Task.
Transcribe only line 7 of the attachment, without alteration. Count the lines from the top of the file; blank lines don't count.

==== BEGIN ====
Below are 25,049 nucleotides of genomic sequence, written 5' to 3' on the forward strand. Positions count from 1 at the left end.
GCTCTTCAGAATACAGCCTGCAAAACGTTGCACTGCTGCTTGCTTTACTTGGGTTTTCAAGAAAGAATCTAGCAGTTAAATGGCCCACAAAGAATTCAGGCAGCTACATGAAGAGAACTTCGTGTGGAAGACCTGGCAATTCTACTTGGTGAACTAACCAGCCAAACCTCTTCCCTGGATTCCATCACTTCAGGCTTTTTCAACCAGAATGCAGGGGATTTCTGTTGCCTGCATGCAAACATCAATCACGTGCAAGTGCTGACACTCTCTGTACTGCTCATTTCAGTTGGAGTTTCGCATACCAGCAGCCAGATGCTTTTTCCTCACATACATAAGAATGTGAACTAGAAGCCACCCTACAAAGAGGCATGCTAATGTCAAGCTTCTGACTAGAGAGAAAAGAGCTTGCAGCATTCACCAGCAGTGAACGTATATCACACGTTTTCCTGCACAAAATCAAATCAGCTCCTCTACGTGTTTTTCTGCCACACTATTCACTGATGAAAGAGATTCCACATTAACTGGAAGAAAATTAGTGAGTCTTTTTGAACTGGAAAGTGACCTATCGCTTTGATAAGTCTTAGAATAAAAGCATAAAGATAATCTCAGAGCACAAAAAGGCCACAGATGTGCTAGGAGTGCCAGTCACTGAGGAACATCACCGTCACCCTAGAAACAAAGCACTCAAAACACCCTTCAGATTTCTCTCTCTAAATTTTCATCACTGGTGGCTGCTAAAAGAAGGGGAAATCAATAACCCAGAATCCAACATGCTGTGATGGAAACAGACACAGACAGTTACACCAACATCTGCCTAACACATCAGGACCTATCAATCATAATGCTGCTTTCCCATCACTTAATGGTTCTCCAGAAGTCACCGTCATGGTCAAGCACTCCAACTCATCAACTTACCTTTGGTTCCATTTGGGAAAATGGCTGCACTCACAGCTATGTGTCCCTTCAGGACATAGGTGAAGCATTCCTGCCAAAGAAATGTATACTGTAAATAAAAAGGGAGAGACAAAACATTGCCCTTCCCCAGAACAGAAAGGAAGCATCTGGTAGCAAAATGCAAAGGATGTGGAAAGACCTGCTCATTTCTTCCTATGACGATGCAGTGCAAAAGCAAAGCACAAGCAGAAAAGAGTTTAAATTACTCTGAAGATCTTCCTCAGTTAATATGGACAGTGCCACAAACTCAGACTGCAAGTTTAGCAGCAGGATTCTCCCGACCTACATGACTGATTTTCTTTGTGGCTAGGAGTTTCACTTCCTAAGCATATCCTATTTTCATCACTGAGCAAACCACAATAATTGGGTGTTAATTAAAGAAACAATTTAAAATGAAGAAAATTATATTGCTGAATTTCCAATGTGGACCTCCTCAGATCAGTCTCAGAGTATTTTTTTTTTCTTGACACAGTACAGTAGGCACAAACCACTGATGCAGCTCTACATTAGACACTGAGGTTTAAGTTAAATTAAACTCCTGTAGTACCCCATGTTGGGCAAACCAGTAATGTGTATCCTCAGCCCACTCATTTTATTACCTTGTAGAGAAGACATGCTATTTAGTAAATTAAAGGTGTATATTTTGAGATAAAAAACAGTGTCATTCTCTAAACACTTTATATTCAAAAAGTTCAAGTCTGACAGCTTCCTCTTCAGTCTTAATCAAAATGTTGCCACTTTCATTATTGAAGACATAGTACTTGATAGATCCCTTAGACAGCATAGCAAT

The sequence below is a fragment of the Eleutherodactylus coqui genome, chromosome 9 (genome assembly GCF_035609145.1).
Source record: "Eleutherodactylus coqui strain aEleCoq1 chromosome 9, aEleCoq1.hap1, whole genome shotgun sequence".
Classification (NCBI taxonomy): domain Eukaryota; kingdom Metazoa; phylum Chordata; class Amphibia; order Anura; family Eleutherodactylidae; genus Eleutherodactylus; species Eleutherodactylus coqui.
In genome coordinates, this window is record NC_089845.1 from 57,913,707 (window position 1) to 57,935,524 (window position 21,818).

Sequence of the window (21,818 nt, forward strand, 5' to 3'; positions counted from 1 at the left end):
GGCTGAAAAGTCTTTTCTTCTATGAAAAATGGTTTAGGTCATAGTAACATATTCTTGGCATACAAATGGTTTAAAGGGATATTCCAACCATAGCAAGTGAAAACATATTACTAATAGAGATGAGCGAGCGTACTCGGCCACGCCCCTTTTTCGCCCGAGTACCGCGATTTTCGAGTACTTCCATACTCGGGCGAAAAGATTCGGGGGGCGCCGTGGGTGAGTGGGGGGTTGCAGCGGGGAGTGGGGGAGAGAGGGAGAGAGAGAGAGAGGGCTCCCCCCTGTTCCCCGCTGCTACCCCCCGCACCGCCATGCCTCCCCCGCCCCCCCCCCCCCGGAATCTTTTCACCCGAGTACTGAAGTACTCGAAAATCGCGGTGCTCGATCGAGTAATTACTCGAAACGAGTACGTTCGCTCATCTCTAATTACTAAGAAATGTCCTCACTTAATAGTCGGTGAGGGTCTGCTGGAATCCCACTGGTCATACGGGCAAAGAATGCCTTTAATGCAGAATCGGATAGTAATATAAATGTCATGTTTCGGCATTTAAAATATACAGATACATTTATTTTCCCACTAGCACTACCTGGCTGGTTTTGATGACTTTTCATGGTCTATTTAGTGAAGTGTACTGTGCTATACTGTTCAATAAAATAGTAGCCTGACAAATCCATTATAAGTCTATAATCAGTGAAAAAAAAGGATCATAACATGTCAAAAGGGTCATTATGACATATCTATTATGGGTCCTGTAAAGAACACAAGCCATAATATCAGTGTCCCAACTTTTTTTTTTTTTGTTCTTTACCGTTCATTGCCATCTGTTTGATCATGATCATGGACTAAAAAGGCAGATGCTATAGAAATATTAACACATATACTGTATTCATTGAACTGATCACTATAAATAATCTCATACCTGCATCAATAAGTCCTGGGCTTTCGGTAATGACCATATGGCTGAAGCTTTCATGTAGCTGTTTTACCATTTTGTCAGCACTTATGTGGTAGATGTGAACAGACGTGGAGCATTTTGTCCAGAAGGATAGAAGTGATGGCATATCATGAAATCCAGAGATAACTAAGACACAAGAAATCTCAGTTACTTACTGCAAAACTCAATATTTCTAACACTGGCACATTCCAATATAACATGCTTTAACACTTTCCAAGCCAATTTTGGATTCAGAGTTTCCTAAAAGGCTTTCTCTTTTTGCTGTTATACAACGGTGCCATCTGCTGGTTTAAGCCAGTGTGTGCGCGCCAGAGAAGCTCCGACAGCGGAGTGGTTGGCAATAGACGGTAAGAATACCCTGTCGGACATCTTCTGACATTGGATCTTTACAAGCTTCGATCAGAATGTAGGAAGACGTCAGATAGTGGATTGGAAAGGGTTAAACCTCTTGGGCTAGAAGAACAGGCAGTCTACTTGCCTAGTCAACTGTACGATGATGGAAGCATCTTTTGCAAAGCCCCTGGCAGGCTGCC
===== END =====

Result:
Sequence of the window (21,818 nt, forward strand, 5' to 3'; positions counted from 1 at the left end):